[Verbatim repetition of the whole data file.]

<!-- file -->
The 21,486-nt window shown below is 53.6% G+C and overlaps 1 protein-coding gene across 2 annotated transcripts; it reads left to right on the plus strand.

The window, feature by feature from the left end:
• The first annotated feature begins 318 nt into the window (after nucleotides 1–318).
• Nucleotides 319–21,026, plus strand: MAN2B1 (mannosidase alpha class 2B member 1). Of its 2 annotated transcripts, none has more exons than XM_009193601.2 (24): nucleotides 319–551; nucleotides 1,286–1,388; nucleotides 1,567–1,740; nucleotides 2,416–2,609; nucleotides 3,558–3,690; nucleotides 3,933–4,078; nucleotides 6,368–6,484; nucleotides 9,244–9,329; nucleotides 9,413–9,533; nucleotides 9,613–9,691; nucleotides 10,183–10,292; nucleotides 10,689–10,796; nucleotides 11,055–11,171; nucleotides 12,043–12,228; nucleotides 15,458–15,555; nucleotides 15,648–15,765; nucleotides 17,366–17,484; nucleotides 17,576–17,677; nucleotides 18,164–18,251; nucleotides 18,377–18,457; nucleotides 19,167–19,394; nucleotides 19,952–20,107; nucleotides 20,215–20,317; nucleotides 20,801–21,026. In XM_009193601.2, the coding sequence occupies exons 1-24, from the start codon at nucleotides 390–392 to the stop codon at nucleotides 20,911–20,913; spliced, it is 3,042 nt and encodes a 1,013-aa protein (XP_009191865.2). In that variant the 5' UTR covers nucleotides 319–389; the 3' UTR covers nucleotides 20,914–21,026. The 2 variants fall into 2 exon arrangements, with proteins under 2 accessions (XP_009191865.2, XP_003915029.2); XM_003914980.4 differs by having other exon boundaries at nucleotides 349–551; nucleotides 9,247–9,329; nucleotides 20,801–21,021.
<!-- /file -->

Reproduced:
The 21,486-nt window shown below is 53.6% G+C and overlaps 1 protein-coding gene across 2 annotated transcripts; it reads left to right on the plus strand.

The window, feature by feature from the left end:
• The first annotated feature begins 318 nt into the window (after nucleotides 1–318).
• Nucleotides 319–21,026, plus strand: MAN2B1 (mannosidase alpha class 2B member 1). Of its 2 annotated transcripts, none has more exons than XM_009193601.2 (24): nucleotides 319–551; nucleotides 1,286–1,388; nucleotides 1,567–1,740; nucleotides 2,416–2,609; nucleotides 3,558–3,690; nucleotides 3,933–4,078; nucleotides 6,368–6,484; nucleotides 9,244–9,329; nucleotides 9,413–9,533; nucleotides 9,613–9,691; nucleotides 10,183–10,292; nucleotides 10,689–10,796; nucleotides 11,055–11,171; nucleotides 12,043–12,228; nucleotides 15,458–15,555; nucleotides 15,648–15,765; nucleotides 17,366–17,484; nucleotides 17,576–17,677; nucleotides 18,164–18,251; nucleotides 18,377–18,457; nucleotides 19,167–19,394; nucleotides 19,952–20,107; nucleotides 20,215–20,317; nucleotides 20,801–21,026. In XM_009193601.2, the coding sequence occupies exons 1-24, from the start codon at nucleotides 390–392 to the stop codon at nucleotides 20,911–20,913; spliced, it is 3,042 nt and encodes a 1,013-aa protein (XP_009191865.2). In that variant the 5' UTR covers nucleotides 319–389; the 3' UTR covers nucleotides 20,914–21,026. The 2 variants fall into 2 exon arrangements, with proteins under 2 accessions (XP_009191865.2, XP_003915029.2); XM_003914980.4 differs by having other exon boundaries at nucleotides 349–551; nucleotides 9,247–9,329; nucleotides 20,801–21,021.